Last stories on 'Homes and hospitality'
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LABCITIES
last week
LABCITIES
By Joan Torres

It’s no secret that we are relying on smart technology more than ever before in an attempt to achieve greater efficiency in our homes. In fact, last year 80 million smart home devices were shipped worldwide.

Thanks to the internet of things (IoT) our households aren’t only able to become smarter and more savvy, but safer and more secure too.

The IoT is shaping and advancing home security through an extensive range of products, apps and devices; we no longer have to rely on grainy CCTV footage and ‘beware of the dog’ signs to deter opportunist thieves, we can go as far as streaming high quality real time footage of our homes directly to our smartphones.

There is no doubt that smart security and the IoT will transform, shape and enhance our homes, so what smart devices can you expect to have as common features of your home over the coming years?

Darshan Kalsariya
last week
Darshan Kalsariya
Smart City Expert

Imagine a world in which every device in the home, workplace and car are connected. A world where the lights automatically turn on when the car approaches the driveway. When the morning alarm goes off and the front door automatically unlocks when approached by a member of the household, but stays locked when a stranger arrives on the front step. When the lights of your street in your control. When the Fan, AC, All electric switches of your home is in your control to access from anywhere in world. That is the type of world the Internet of Things can create.

Currently, the “Internet of Things” is not a second Internet – rather it’s a network of devices that are connected to the Internet like your mobile phone that is used every day to search Google, upload images and connect with friends. It’s a network of products that are connected to the Internet, thus they have their own IP address and can connect to each other to automate simple as well tough tasks.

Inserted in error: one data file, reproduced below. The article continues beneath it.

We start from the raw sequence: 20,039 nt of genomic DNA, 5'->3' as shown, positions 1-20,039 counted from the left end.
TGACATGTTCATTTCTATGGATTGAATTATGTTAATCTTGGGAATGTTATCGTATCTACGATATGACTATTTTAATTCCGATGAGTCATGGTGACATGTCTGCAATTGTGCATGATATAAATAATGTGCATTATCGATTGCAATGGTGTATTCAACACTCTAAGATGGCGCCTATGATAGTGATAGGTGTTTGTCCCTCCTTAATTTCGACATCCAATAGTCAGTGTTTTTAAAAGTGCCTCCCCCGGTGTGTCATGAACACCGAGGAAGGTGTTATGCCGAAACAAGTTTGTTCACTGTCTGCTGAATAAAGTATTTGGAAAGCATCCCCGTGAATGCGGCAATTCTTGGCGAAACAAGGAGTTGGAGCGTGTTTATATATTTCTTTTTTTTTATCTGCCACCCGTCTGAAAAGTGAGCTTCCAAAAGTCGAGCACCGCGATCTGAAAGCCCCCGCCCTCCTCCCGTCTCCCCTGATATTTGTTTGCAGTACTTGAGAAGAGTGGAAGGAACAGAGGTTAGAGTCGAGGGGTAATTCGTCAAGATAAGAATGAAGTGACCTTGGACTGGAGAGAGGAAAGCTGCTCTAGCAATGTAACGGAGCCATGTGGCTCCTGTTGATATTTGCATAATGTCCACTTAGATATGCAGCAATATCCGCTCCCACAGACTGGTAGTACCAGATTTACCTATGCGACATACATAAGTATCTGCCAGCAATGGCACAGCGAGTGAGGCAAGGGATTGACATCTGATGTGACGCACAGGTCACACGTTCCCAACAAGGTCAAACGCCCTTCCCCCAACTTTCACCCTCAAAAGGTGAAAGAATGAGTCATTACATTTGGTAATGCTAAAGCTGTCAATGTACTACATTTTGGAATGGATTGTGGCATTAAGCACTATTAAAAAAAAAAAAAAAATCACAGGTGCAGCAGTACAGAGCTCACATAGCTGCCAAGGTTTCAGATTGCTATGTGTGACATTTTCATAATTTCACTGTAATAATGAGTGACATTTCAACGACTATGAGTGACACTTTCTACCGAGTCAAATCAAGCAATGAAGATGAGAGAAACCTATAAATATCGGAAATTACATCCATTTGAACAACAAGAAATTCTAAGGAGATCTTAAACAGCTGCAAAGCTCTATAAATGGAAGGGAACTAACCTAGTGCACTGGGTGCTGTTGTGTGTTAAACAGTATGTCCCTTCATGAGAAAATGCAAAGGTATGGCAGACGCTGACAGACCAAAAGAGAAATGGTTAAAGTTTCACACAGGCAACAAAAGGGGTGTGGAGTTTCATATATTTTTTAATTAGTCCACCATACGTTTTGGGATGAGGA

“The current state of the I...

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Jean-Paul Rouge
last month
Jean-Paul Rouge
Independent professional

Smart homes are considered by some the hallmark of IoT, and with the growth of the industry, increasing numbers of companies want to get in on the action, developing and rolling out smart devices. According to data from consulting firm McKinsey & Company, the U.S. smart home market will reach $29 million by the end of this year.

Although people have embraced technology in their day-to-day life, when it comes to security and safety, people don’t want to take any risks. No company can yet claim that its technology and smart access control services are invulnerable. Enhancing the quality of safety and security services will contribute heavily to the success of smart access control companies, and even the smart and connected home industry as a whole.

The market will, in the future, need more interaction and cooperation between companies, rather than endless competition. Connected devices form the basis of the entire smart home industry — so why shouldn’t companies connect as well?

If companies focus on their own products without regard for other devices in the market, users will not be able to experience the seamless lifestyle smart devices promise.

Jose Suarez
2 months ago
Jose Suarez
Smart City Expert

Lately, smart devices have been synonymous with anything that’s network enabled. Whether that be lights (Phillips Hue), thermostats (Nest), or even toothbrushes (Prophix). But it’s more than just the abilities enabled by connecting a device to internet that make it ‘smart’. It’s a combination of services, trust, and ease of use that make a smart device a better choice for a consumer than a dumb one.

LABCITIES
6 months ago
LABCITIES
By Joan Torres

The Internet of Things has always been more of an idea than an industry. The idea: connect everything.

At its most simple, the concept of the Internet of Things is to put a sensor and a modem on everything and connect it to the cloud. At its most complex, those things employ a sophisticated system of sensors, modems, processors, operating systems, cloud integration, apps, displays, voice platforms and machine learning. Think of the difference between a simple Bluetooth beacon and LG’s new InstaView smart refrigerator.

To categorize all of these things under the umbrella of “the Internet of Things” is absurd. It is true that most connected things share some common traits. The hardware and software are outgrowths of the mobile ecosystem, which was an evolution of the PC and Internet generation. Internet of Things objects are not redefining the notion of compute … they are just adding a whole lot more surface area and complexity.

As the Internet of Things loses definition from a conceptual level, what has it become? The connected world has a foot in just about every business, personal and governmental sector, to varying degrees of maturity.

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